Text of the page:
Alejandra Laviada Mexico City, Mexico
Alejandra Laviada (b.1980) lives and works in Mexico City. Her work explores photography’s shifting role and relationship to other artistic media, such as painting and sculpture. The images emerge from the intersections between these different mediums, and aim to question and redefine photography’s various roles and boundaries.
For each project, Alejandra occupies a different site that is in the process of being completely demolished or redeveloped. She photographs her interventions in these spaces, and works only with the objects she finds in each place. The images alter our conception of everyday objects, and reflect a city in transition, struggling to reconcile past and future histories.
Where are you from? What cities, and/or countries have you lived in – or what places have influenced you?
AL: I’m from Mexico City, and growing up here has had a strong impact on my work and aesthetic. I lived in USA several years during college and grad school, and each of these experiences had a tremendous impact on my professional development as a photographer, but nevertheless my projects were always conceived in Mexico or had some connection being raised here.
I also love to travel, and I think there is inspiration in every place and every experience we encounter.
What is your earliest memory of photography?
AL: Borrowing my mother’s camera and feeling a sense of responsibility and empowerment.
The composition of your images is very controlled; the colour composition, shapes and forms are physically compiled and constructed. Do you give yourself rules and/or perimeters to work within when you enter a new space/project?
AL: Yes, whenever I start a new project or am working in a new space, I give myself a set of rules that I abide to. For example, in Photo Sculptures, I only wanted to work with the objects I found in a particular site and not bring anything else to the space. When I’m constructing these ephemeral sculptures, I’m not allowed to use nails or tape or anything else… I simply play with the weight and forms of these objects against each other and the laws of gravity.
Colour and composition are important elements in my work, and that probably comes from my background as a painter. I’m always very conscious of how I can construct a new image on my photographic canvas, and most shots are usually carefully set up and arranged.
Although your images can be compared to formal abstract painting, our recognition of re-purposed objects and the delicate balance of your constructions give your images a playful energy. Do you have specific stories you want to tell about different spaces?
AL: I think each space has its own history, and each object develops its own personality through time. I try to bring out these characteristics through my photographs by altering our perception of these ordinary objects/spaces/situations and transforming them into something else entirely. Through the images they seem to acquire a new function and narrative.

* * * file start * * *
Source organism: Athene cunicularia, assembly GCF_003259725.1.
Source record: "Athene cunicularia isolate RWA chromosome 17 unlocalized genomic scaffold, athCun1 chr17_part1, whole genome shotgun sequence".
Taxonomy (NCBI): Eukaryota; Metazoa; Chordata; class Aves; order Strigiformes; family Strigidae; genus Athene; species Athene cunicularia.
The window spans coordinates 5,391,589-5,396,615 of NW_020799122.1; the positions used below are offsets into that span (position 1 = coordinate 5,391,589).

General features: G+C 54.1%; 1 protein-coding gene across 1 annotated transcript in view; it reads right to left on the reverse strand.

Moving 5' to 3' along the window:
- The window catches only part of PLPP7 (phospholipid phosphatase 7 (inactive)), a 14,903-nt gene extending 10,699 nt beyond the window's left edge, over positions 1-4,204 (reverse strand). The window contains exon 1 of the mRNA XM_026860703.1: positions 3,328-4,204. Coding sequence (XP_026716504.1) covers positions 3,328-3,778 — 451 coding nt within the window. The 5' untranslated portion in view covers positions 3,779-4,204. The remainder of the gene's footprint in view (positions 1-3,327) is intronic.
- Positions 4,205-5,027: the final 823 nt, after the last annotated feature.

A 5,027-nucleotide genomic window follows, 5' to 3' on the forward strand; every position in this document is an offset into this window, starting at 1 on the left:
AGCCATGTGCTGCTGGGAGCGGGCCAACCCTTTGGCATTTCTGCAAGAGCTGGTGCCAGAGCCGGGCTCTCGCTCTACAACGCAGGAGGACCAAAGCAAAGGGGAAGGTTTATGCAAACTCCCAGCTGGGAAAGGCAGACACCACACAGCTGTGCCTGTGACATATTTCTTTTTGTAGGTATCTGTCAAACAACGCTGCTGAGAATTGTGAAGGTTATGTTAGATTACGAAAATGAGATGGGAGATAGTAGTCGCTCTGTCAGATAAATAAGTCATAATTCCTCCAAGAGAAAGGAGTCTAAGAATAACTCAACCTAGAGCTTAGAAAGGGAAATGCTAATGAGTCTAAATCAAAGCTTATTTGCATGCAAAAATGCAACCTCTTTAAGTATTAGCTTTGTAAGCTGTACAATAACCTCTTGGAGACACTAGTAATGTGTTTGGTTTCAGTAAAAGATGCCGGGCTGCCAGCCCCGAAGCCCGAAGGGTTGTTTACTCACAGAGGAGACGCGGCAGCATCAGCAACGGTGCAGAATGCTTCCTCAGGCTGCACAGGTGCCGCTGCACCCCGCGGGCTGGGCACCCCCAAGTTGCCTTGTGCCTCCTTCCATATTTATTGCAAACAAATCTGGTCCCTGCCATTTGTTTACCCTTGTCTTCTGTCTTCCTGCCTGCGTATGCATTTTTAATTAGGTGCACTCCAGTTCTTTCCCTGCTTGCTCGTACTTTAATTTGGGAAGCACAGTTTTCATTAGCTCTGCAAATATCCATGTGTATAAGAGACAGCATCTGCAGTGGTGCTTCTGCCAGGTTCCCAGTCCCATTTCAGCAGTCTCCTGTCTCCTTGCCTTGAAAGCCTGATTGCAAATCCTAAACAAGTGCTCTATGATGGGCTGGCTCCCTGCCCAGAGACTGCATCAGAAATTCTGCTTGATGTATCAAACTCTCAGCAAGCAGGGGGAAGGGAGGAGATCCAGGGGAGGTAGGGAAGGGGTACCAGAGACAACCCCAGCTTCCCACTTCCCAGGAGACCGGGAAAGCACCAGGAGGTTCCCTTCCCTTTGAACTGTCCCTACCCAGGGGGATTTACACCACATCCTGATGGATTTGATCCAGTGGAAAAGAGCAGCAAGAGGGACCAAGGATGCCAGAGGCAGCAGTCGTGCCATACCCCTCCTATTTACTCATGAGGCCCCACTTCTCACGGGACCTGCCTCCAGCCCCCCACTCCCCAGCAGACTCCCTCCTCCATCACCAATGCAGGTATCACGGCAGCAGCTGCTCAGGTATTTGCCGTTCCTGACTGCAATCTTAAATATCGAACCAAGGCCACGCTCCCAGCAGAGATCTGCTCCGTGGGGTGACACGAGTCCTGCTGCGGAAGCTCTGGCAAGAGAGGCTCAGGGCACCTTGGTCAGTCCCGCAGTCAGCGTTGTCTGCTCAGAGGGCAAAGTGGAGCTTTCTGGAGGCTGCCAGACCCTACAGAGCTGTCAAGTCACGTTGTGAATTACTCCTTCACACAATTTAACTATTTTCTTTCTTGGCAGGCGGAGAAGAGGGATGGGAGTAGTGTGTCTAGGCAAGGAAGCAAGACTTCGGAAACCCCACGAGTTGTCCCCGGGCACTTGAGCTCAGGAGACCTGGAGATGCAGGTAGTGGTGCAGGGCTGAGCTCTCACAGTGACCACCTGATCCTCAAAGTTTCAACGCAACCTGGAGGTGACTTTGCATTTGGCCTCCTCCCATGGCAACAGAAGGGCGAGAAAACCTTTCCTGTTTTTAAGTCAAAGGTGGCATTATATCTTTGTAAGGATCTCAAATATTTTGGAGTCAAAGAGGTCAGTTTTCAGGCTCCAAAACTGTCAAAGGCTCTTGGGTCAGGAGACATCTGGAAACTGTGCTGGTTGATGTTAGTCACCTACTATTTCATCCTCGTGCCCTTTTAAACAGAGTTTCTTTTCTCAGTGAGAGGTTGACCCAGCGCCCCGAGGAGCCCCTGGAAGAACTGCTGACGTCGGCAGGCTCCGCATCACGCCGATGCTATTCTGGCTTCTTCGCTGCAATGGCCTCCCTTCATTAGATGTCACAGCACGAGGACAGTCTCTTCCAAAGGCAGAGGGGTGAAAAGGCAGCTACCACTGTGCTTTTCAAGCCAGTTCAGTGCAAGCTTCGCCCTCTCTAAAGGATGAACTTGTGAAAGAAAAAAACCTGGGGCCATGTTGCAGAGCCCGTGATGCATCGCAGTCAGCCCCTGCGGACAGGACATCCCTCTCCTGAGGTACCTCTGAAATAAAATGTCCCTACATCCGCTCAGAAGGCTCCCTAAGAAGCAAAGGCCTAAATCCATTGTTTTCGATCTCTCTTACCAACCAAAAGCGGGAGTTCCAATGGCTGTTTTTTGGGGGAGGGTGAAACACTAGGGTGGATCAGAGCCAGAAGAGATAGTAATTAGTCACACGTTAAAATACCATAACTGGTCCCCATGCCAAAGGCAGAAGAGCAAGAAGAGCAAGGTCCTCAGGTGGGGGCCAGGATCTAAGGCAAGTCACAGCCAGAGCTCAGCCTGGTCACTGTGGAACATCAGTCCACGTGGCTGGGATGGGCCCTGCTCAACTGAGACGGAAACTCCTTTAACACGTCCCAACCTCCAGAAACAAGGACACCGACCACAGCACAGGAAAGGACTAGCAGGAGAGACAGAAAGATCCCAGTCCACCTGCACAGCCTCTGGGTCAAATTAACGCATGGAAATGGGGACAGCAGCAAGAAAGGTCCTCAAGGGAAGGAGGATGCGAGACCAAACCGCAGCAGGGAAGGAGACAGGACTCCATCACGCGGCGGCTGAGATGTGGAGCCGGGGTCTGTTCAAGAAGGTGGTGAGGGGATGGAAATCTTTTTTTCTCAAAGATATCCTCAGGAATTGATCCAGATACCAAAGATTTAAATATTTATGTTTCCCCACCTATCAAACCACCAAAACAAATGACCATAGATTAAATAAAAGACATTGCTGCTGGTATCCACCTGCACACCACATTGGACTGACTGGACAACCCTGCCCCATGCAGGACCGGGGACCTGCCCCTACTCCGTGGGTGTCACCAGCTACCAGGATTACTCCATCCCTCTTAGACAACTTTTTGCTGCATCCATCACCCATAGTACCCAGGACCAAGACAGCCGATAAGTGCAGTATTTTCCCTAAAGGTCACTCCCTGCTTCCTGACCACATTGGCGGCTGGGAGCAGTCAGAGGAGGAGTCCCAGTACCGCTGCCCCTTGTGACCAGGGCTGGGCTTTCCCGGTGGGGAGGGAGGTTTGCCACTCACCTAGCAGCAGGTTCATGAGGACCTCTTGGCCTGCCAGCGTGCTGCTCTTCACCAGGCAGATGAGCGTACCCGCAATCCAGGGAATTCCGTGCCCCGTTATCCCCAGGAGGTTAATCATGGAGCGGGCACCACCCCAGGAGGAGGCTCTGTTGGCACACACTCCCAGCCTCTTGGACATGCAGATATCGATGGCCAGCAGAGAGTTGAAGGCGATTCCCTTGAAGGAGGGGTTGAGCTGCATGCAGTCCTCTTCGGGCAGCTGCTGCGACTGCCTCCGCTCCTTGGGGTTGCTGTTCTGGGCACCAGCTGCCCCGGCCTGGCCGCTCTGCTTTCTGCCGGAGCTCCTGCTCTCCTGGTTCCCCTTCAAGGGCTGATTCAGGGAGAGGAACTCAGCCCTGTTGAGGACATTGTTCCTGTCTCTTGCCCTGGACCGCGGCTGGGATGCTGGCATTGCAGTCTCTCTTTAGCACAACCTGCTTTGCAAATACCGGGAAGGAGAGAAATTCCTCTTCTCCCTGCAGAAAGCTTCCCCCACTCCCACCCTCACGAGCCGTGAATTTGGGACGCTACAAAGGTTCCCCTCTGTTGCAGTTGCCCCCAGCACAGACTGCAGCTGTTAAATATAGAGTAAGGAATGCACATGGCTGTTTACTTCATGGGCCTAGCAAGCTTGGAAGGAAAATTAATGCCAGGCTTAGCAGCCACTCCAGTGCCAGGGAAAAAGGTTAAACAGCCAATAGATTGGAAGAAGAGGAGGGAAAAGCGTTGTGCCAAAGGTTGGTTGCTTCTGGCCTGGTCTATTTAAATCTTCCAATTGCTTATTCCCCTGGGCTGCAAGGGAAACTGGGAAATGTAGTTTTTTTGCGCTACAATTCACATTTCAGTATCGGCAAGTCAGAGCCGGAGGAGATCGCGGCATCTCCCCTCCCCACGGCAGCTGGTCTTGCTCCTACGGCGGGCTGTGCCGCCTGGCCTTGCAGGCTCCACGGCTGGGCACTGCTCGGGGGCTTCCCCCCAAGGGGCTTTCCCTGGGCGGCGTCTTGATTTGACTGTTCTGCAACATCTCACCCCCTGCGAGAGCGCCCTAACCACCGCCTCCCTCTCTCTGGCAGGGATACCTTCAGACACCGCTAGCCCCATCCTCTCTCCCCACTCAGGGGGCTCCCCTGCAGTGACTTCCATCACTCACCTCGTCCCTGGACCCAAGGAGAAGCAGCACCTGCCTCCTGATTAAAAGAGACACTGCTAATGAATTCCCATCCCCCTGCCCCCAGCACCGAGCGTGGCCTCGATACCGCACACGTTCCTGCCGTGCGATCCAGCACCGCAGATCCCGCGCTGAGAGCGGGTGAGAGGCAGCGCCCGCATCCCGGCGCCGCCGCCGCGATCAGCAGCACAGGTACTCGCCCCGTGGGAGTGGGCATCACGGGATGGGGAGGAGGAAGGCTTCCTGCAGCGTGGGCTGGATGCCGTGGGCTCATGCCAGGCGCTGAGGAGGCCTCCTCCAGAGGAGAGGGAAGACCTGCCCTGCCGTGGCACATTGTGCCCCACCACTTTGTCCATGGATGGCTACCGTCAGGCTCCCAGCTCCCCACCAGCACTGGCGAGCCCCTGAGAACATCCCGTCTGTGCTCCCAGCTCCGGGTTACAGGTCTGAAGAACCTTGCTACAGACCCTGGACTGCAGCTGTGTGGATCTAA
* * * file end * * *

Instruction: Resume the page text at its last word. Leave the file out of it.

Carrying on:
I’m not interested in telling a single story, but each project seems to be a new chapter in an ongoing narrative about the ephemeral nature of things vs. photography’s role in immortalizing them. My interventions on these objects/spaces, the relationship between photography and other artistic media, and the passage of time/temporality, are all recurring elements throughout my work and practice.
Your images are made in/from/out of abandoned buildings about to be demolished or renovated. Is your work an ode to the past life of a now condemned space?
AL: I’m interested in the transitional stage of things, a particular fleeting moment that is neither past nor future, but rather a strange in-between stage… I tend to look for spaces that embody this ephemeral moment, focusing on the transformation and not the nostalgia.
Would you be interested in working with new buildings, structures or other spaces currently in use?
AL: Not really. What I find appealing is the transformation that occurs in cities and urban centers, how the old gets replaced by the new in an endless cycle, and how the new becomes old very quickly. It’s less about the spaces themselves and more about the transition that occurs between these cycles, or my own fleeting interventions.
Could you list 5 (or more) words that you were thinking about when you made this work?
AL: I think I need to briefly explain what this body of work is about first… for De-Constructions I wanted to create a series of images of (and about) the destruction of a space. I was working in a site scheduled for demolition, and decided to contribute to its destruction by breaking holes on the walls of each room and photographing the abstract forms of the holes against the flat planes of colour of the adjacent rooms. My intervention consisted in constructing an image out of the destruction of the space. I’ve always found there is a certain beauty to be found in destruction, and wanted to somehow highlight this duality through the images.
So now… fewer words to describe the project:
Part of the Laatikkomo project asks the artists to choose the next photographer in their link of photographers. What qualities are you looking for in the artist you will choose, what criteria will guide your choice?
AL: Originality, nationality, and most importantly someone who I admire and whose work has had an impact on my own practice.
Thank you so much Alejandra, we look forward to seeing where your link will take us.